The Redskins have handed out a lot of cash in the last two weeks. On April 22 Josh Norman got $75 million over five years as a free agent. The ink is still drying on the five-year, $50 million extension that Jordan Reed signed on Thursday.
Those are some important pieces of the puzzle for the Redskins going forward. But the one big puzzle piece that is not yet signed. Kirk Cousins is still slated to work off of his franchise tag. He will make a hefty salary of $19.95 million but it’s for one year only. He would like to get the security of a long-term deal while the Redskins would like to have the most important position on the field settled for the future.
According to reports, one of the factors that is holding up an agreement is the Redskins’ desire to see more than just one good season as a starter out of Cousins. At the end of the 2014 season he was buried on the bench after being unable to shake turnover problems and he spent the 2015 offseason as the backup to Robert Griffin III. But Cousins was elevated to the starting job in late August and, after a slow start, he had a stellar season, breaking some of the team’s major passing records.
So the organization reportedly wants to make sure that Cousins is not a one-year wonder before committing to a big contract. That’s understandable but wait a minute . . .
Let’s take a look at the book on Norman’s career. The first two and a half years of his career he spent time as either a shaky starter or on the bench. He made it as a full-time starter in the second half of the 2014 season and then achieved All-Pro status last year. So that’s a good year and a half from him.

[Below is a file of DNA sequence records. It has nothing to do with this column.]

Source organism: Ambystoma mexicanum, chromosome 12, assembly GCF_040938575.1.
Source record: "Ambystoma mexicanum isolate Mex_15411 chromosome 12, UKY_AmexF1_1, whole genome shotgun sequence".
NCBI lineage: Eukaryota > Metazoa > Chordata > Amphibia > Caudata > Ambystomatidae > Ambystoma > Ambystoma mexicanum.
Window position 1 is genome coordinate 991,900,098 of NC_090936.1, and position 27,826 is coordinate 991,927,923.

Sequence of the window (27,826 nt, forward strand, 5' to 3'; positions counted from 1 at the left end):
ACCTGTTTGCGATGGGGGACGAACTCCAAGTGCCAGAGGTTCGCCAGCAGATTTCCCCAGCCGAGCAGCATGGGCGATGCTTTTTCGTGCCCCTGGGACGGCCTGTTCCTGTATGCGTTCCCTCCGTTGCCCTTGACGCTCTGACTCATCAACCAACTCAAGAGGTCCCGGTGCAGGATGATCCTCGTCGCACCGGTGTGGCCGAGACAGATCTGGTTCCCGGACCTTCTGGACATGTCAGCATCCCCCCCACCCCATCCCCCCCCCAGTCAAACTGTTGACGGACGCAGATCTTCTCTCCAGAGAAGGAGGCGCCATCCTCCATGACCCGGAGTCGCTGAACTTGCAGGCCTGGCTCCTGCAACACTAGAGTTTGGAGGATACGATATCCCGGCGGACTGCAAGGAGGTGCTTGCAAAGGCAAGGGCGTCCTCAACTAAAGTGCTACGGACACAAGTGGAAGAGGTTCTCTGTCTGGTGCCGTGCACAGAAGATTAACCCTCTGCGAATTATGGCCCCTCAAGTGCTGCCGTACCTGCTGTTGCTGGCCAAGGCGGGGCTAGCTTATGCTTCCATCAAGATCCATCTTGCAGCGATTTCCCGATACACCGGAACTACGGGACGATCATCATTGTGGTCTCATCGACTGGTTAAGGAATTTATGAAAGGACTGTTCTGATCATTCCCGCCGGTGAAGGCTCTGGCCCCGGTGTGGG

As for Reed, he showed promise from the beginning but injuries got in the way. He missed 12 games in his first two seasons with a concussion and with knee and hamstring injuries. The 2013 third-round pick of the Redskins broke out last year, leading the team in receptions, receiving yards, and touchdowns. The Redskins could have had him play out 2016 on the final year of his rookie contract but they negotiated a deal that will keep him with the Redskins through the 2021 season.
To recap, the Redskins have given big money to Norman, who has been a full-time starter for a year and a half and an All-Pro for one season and to Reed, who has one big money type of season on his resume. So tell me again why they won’t give Cousins a franchise quarterback deal?
It’s not really that simple. For one thing, we know that the Redskins have the ability to get out of the Norman deal after just two seasons with just $9 million in dead salary cap to deal with. We haven’t seen the details of Reed’s details but it likely has a similar structure.
If the Redskins could get Cousins to agree to a deal that they could end after two years with minimal salary cap pain they probably would do it tomorrow. But Cousins and his agent are angling for something that will lock the quarterback in for longer, at least three and probably four years.
Since they are going to have to commit more money for longer term to Cousins the Redskins are going to be more cautious and want more of a track record before locking him up.
This would make it difficult for the Redskins and Cousins to come to an agreement before the July 15 deadline since he’s not going to play in any football games until now and then. It is possible that the sides will both give some ground and they will come to a compromise deal. But for now, Cousins’ relatively short track record and potential for serious cap damage is making the Redskins tread more cautiously than they did with Norman and Reed.